Kevin Towers Firing A Referendum On The Damage He Has Done
By Joseph Jacquez
Apr. 1, 2013; Phoenix, AZ, USA: Arizona Diamondbacks general manager Kevin Towers prior to the game against the St. Louis Cardinals during opening day at Chase Field. Mandatory Credit: Mark J. Rebilas-USA TODAY Sports
Today, Diamondbacks fans finally got the news that they have been wanting to hear for quite some time. Kevin Towers has been dismissed of his duties as Diamondbacks Vice President and General Manager. Nick Piecoro of the Arizona Republic first reported the story. Ever since Tony La Russa was hired as the team’s first ever Chief Baseball Officer, there has been constant speculation about Towers job security. On multiple occasions, La Russa has praised Towers for how hard he works, and how well he manages his staff.
Despite this praise, it was only a matter of time before Towers would be fired. La Russa wants to put his footprint on the Diamondbacks future. The only way to do that is to get rid of the old regime of decision makers, and that is what he did. The last three years counting this season has been a complete disaster, and Towers is to blame for the under-performance of this team.
As La Russa begins the search to find a new general manager, this is what he said in a statement about the decision to fire Towers:
"“Over the past three months, I have had the opportunity to evaluate all aspects of our baseball operations and have decided to restructure our staff in order to improve our decision-making process,” La Russa said in the statement. “I have the utmost respect for Kevin and a friendship with him that dates back many years which has allowed me to appreciate his talents and experience. I have offered him a new role in the front office, as I believe his skills fit well within the framework of what we are building. Understandably, he would like to see who the general manager is before making his own decision.”"
Towers enjoyed immediate success in his first full season with the Diamondbacks after being hired at the end of the 2010 season. He put together a team that won 94 games, and an N.L West division title the clubs first since 2007. That year, the Dbacks came within one game of beating the Brewers, and playing for a National League pennant. However, the Dbacks haven’t been back to the playoffs since. They finished with a .500 record in each of the past two seasons, and fans were tired at that point of mediocre baseball.
Coming into this season, there were no excuses. The Dbacks entered this year with a franchise record payroll, and a team that was talented enough on paper to contend in a tough N.L West. Instead, the Dbacks lost 22 of their first 30 games, including two games in Australia against the Dodgers to open the 2014 MLB season. They played themselves out of the playoff race before the month of May began. That is not what the fan base and ownership was looking for after back to back 81-81 seasons.
Granted, there is no way that anybody can say that the 2014 season has been a disaster. As I stated earlier, coming into 2014, this team had a roster talented enough to compete. Most MLB experts and executives with other clubs were completely shocked at how bad the Dbacks were after the first month. Lets just say nobody expected a 9-19 record.
This team has been decimated by key injuries to key players at the wrong time. Ace Patrick Corbin was lost for the whole year before the season even started after he tore his UCL. This was a huge blow to the whole pitching staff. Then Mark Trumbo was lost in the middle of April. At the time of his injury, Trumbo was near the top of the N.L in both HR’s and RBI’s. The Dbacks also lost Chris Owings when he was making the case to be the N.L Rookie of the Year, and they lost A.J. Pollock when he was the Snakes best hitter.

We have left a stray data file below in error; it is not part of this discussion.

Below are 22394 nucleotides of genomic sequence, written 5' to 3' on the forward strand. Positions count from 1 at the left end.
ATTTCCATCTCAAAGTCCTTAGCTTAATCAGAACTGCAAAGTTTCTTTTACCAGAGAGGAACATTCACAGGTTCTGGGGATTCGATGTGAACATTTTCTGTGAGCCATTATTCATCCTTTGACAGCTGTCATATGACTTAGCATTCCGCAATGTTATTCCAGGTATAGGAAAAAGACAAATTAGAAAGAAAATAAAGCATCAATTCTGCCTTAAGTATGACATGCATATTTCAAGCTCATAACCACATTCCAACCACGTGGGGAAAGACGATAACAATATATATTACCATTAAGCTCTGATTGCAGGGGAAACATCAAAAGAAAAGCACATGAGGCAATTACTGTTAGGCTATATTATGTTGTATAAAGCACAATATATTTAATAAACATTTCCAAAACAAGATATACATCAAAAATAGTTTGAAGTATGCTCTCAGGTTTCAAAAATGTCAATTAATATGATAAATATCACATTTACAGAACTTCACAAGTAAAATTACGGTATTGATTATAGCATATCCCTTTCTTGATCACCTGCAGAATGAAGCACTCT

This has clearly defined the Snakes 2014 season, but there is no doubt that no General Manager in Dbacks history has done more damage. The biggest example is one of the worst trades in Diamondbacks history: the Justin Upton for nothing trade.
In January of 2013, the Dbacks traded Upton for Martin Prado and a bunch of prospects. Once they traded Prado, it became a disaster trade. Maybe Brandon Drury will pan out, but that is not a guarantee. Upton meanwhile is having a career year. We traded him when he was about to peak for basically nothing. One thing that really defines this trades is this statistic: Upton has 36 home runs this season by himself, and Dbacks OF’s have 34 all together.
Towers will always be known for trading young prospects for players that never panned out. He traded guys like Jarrod Parker, Trevor Bauer, and Tyler Skaggs. He got guys like Brandon McCarthy, Cody Ross, Jason Kubel, Trevor Cahill, and Martin Prado in return. Ross’s contract might be the worse. This season he is batting .241 in 68 games, and he is owed 9 million plus next season.
Here is one thing that everybody has to keep in mind. Managing General Partner Ken Kendrick has always wanted to win now, and has always told his G.M’s to get expensive veterans that can potentially help the team win now instead of waiting for talented young players to develop and make a few small moves. Kendrick has to get alot of the blame as well. I have always considered the Dbacks the Tampa Bay Rays of the West Coast. They are trying to do whatever they can to try to compete with the heavyweights (Dodgers, Giants), and its just not realistic.
However, it is clear that the Diamondbacks needed someone else to make baseball operations decisions if they are going to get back to October. That is why I dont understand why Towers is planning to stay in the organization in some capacity, probably in a scouting role. Towers way of thinking needs to be completely removed from the organization if the Dbacks plan on having success in the future.